We completed our travel Australia house sitting assignment in Toowoomba on a Thursday morning, a month before Christmas. David and Nancy returned before lunch and were happy to find that after two weeks the dogs still remembered them.
We drove down the range to the family home in Ipswich and for the next week set about some good old fashioned home maintenance. In the afternoon, Brisbane’s worst hail storm in 30 years dropped by for a visit. Fortunately for us, it skittled along the eastern side of Ipswich so we got to see the show from the back steps, without having to pay the admission. Not so lucky for 70,000 others though and there was a lot of damage and some injuries.
The next week was devoted to some home repairs, the most difficult of which was the restoration of a couple of 40 year old concrete house stumps.
Hopefully the new clutch kit, organized the week before our trip by son Justin, will be waiting when we get to Ballina. We had a little delay on our departure waiting for a delivery of tent poles we ordered on the internet, but we managed to haul the trailer out of the yard and were on the road quite late in the afternoon. Heading along the Pacific Highway an hour later, it was obvious the clutch was not going to last much longer. By the time we were bypassing the Gold Coast, it was possible to increase the engine revs and have absolutely no impact on the speed. Still we lived in hope we would make it.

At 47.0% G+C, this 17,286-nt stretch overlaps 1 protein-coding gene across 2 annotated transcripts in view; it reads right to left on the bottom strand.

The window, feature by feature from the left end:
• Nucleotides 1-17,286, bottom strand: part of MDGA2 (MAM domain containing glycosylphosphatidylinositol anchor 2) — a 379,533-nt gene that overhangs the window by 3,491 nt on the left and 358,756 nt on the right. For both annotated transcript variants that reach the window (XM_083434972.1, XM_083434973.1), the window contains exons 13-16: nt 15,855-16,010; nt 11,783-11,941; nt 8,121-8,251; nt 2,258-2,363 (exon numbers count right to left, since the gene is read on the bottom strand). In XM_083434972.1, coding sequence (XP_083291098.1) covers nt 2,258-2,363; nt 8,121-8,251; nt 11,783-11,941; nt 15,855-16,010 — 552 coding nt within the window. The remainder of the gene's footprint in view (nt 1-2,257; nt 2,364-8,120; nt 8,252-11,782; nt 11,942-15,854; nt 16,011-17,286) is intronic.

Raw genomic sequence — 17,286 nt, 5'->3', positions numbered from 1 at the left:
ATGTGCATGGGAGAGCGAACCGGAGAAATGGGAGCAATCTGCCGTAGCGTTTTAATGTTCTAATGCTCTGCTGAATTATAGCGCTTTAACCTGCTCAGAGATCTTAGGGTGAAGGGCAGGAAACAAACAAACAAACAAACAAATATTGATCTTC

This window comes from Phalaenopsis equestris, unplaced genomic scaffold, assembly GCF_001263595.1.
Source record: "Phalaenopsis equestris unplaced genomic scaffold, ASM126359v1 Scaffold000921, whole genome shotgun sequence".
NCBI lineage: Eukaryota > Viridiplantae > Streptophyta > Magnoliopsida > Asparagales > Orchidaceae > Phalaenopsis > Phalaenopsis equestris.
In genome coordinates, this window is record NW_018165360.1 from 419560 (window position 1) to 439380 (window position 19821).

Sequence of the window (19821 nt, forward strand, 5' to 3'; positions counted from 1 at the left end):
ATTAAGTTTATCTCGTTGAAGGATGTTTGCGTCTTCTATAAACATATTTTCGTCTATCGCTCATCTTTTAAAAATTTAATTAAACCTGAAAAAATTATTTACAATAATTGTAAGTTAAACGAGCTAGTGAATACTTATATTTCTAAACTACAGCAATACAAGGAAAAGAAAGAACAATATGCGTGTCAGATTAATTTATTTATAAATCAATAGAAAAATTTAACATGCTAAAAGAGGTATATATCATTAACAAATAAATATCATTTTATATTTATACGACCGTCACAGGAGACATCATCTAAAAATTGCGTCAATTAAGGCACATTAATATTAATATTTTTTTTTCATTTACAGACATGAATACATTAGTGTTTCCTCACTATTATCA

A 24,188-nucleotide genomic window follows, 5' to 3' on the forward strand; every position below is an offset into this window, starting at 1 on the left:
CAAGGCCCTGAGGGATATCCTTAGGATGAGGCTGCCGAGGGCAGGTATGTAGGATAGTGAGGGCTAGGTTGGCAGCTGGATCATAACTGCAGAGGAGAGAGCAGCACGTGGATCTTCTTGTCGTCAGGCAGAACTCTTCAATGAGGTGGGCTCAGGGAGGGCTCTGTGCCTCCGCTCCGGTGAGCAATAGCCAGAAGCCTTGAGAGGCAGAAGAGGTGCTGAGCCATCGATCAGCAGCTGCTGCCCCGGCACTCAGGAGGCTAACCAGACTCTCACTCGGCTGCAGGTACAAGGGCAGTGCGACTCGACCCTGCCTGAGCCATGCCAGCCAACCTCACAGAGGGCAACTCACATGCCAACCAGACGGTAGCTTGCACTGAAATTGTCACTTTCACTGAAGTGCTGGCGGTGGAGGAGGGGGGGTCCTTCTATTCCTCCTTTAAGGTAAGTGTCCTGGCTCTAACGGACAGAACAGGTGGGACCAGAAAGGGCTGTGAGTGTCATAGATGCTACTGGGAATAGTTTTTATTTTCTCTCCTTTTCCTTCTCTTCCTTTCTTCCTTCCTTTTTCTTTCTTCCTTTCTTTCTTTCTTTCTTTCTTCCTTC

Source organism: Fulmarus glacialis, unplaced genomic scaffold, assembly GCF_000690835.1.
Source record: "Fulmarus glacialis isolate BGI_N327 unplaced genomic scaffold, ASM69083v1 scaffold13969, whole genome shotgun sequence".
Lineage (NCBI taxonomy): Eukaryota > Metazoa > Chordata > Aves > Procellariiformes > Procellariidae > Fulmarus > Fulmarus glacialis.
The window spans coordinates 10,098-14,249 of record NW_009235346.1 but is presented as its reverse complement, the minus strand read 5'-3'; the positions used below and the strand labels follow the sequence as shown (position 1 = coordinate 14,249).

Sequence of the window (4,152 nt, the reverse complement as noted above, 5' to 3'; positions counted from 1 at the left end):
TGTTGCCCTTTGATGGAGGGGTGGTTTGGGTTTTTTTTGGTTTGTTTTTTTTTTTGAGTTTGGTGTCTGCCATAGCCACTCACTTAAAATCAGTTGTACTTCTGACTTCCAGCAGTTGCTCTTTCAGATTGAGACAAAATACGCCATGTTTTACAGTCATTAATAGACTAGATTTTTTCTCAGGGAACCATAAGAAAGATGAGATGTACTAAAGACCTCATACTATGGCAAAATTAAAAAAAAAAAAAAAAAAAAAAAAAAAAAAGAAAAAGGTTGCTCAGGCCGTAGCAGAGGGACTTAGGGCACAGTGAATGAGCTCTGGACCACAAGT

It was dark, perhaps 8.30 pm when we arrived at St Helena, the infamous long climb that had claimed so many trucks over the decades. Now finally, a massive building program is underway to cut through the mountain and tonight we really, really wished it was finished.
This was just the start of 20 kilometres of road works, 6 kilometres west of Bryon Bay and 30 kilometres short of our destination and for now the road still climbs nearly 1,000 feet in a few kilometres.